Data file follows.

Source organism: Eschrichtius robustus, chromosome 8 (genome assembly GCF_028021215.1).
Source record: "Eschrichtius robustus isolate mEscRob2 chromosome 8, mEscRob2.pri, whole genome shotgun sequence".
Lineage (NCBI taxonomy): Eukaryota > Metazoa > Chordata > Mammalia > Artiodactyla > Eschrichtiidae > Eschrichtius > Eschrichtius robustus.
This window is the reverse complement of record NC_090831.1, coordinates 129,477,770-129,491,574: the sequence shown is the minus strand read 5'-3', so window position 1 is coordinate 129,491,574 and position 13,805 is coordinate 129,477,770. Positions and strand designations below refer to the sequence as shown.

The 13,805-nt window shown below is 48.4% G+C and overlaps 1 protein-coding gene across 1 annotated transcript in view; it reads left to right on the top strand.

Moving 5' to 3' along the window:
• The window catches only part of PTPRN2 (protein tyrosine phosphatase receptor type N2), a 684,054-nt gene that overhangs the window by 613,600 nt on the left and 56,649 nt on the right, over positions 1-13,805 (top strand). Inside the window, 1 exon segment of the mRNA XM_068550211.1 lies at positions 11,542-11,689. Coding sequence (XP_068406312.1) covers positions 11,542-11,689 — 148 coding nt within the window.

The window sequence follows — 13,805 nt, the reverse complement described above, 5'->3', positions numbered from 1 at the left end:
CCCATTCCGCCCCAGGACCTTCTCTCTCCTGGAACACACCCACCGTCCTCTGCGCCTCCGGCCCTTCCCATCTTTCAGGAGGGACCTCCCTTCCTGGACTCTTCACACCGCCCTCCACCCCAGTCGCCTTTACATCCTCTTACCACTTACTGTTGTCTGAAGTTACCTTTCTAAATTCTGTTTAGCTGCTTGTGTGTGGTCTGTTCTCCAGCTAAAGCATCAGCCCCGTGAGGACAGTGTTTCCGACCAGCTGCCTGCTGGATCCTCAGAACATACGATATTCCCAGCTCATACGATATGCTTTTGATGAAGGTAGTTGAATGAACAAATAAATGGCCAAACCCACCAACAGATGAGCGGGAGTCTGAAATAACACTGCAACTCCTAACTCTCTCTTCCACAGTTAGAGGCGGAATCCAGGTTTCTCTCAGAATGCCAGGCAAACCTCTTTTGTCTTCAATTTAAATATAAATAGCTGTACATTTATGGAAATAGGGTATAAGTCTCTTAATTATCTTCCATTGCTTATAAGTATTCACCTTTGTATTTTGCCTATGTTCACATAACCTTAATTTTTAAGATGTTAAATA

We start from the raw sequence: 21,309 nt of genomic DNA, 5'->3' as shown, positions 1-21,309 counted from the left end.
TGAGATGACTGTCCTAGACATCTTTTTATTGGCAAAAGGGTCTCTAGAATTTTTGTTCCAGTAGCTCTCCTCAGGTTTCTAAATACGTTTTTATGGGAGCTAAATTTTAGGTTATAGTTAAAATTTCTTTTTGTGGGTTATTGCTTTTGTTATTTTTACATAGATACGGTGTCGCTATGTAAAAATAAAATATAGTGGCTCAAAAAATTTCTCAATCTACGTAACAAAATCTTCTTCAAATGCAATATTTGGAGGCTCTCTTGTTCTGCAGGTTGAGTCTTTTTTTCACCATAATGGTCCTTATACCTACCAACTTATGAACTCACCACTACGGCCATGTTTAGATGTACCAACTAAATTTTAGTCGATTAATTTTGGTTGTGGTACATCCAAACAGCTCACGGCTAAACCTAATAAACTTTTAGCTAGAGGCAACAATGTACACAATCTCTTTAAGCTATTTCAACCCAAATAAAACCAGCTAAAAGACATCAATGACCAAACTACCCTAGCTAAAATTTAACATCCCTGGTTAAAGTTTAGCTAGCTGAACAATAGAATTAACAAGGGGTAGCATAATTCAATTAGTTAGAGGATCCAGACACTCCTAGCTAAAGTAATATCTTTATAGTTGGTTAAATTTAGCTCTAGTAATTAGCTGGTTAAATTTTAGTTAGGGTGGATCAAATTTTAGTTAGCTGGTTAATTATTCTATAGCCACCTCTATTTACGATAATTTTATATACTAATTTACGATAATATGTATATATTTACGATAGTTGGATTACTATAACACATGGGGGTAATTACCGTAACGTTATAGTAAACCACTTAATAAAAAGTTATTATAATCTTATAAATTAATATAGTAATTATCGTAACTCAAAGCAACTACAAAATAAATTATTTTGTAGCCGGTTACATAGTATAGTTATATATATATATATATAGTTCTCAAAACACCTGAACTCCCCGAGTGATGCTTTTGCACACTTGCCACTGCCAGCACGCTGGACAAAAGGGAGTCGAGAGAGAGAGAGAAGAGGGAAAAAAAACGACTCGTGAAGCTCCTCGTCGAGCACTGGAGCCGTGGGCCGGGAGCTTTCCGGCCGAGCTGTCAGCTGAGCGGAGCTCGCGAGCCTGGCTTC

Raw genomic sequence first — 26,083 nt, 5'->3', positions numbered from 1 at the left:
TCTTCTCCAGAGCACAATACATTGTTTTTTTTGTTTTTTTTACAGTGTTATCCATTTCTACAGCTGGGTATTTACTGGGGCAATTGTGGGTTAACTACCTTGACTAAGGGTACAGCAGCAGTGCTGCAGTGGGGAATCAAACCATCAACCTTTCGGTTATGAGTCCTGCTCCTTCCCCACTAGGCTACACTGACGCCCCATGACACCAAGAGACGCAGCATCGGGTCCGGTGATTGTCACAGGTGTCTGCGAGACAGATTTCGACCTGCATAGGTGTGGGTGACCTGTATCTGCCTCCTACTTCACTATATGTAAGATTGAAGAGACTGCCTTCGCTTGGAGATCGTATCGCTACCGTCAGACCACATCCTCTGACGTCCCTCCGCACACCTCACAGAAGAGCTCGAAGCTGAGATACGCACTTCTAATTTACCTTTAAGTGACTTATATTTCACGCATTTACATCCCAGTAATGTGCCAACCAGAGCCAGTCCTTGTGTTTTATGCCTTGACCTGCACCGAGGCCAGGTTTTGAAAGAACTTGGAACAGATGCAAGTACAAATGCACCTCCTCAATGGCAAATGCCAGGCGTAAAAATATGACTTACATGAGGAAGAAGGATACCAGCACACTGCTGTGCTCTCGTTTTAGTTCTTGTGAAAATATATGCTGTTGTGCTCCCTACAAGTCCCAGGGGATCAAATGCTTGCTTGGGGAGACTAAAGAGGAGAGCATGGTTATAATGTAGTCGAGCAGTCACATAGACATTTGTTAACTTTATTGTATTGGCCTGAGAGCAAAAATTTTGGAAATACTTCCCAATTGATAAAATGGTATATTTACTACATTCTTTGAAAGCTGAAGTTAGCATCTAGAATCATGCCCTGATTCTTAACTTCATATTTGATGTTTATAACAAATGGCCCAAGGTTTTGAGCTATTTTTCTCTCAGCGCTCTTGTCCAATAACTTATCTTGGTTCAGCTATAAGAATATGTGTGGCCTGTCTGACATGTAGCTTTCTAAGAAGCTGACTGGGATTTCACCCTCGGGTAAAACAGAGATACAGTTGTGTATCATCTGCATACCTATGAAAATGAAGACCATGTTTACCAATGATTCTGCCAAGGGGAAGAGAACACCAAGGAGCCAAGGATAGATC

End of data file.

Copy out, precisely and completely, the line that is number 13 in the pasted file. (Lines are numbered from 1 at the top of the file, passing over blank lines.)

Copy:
TCTTCTCCAGAGCACAATACATTGTTTTTTTTGTTTTTTTTACAGTGTTATCCATTTCTACAGCTGGGTATTTACTGGGGCAATTGTGGGTTAACTACCTTGACTAAGGGTACAGCAGCAGTGCTGCAGTGGGGAATCAAACCATCAACCTTTCGGTTATGAGTCCTGCTCCTTCCCCACTAGGCTACACTGACGCCCCATGACACCAAGAGACGCAGCATCGGGTCCGGTGATTGTCACAGGTGTCTGCGAGACAGATTTCGACCTGCATAGGTGTGGGTGACCTGTATCTGCCTCCTACTTCACTATATGTAAGATTGAAGAGACTGCCTTCGCTTGGAGATCGTATCGCTACCGTCAGACCACATCCTCTGACGTCCCTCCGCACACCTCACAGAAGAGCTCGAAGCTGAGATACGCACTTCTAATTTACCTTTAAGTGACTTATATTTCACGCATTTACATCCCAGTAATGTGCCAACCAGAGCCAGTCCTTGTGTTTTATGCCTTGACCTGCACCGAGGCCAGGTTTTGAAAGAACTTGGAACAGATGCAAGTACAAATGCACCTCCTCAATGGCAAATGCCAGGCGTAAAAATATGACTTACATGAGGAAGAAGGATACCAGCACACTGCTGTGCTCTCGTTTTAGTTCTTGTGAAAATATATGCTGTTGTGCTCCCTACAAGTCCCAGGGGATCAAATGCTTGCTTGGGGAGACTAAAGAGGAGAGCATGGTTATAATGTAGTCGAGCAGTCACATAGACATTTGTTAACTTTATTGTATTGGCCTGAGAGCAAAAATTTTGGAAATACTTCCCAATTGATAAAATGGTATATTTACTACATTCTTTGAAAGCTGAAGTTAGCATCTAGAATCATGCCCTGATTCTTAACTTCATATTTGATGTTTATAACAAATGGCCCAAGGTTTTGAGCTATTTTTCTCTCAGCGCTCTTGTCCAATAACTTATCTTGGTTCAGCTATAAGAATATGTGTGGCCTGTCTGACATGTAGCTTTCTAAGAAGCTGACTGGGATTTCACCCTCGGGTAAAACAGAGATACAGTTGTGTATCATCTGCATACCTATGAAAATGAAGACCATGTTTACCAATGATTCTGCCAAGGGGAAGAGAACACCAAGGAGCCAAGGATAGATC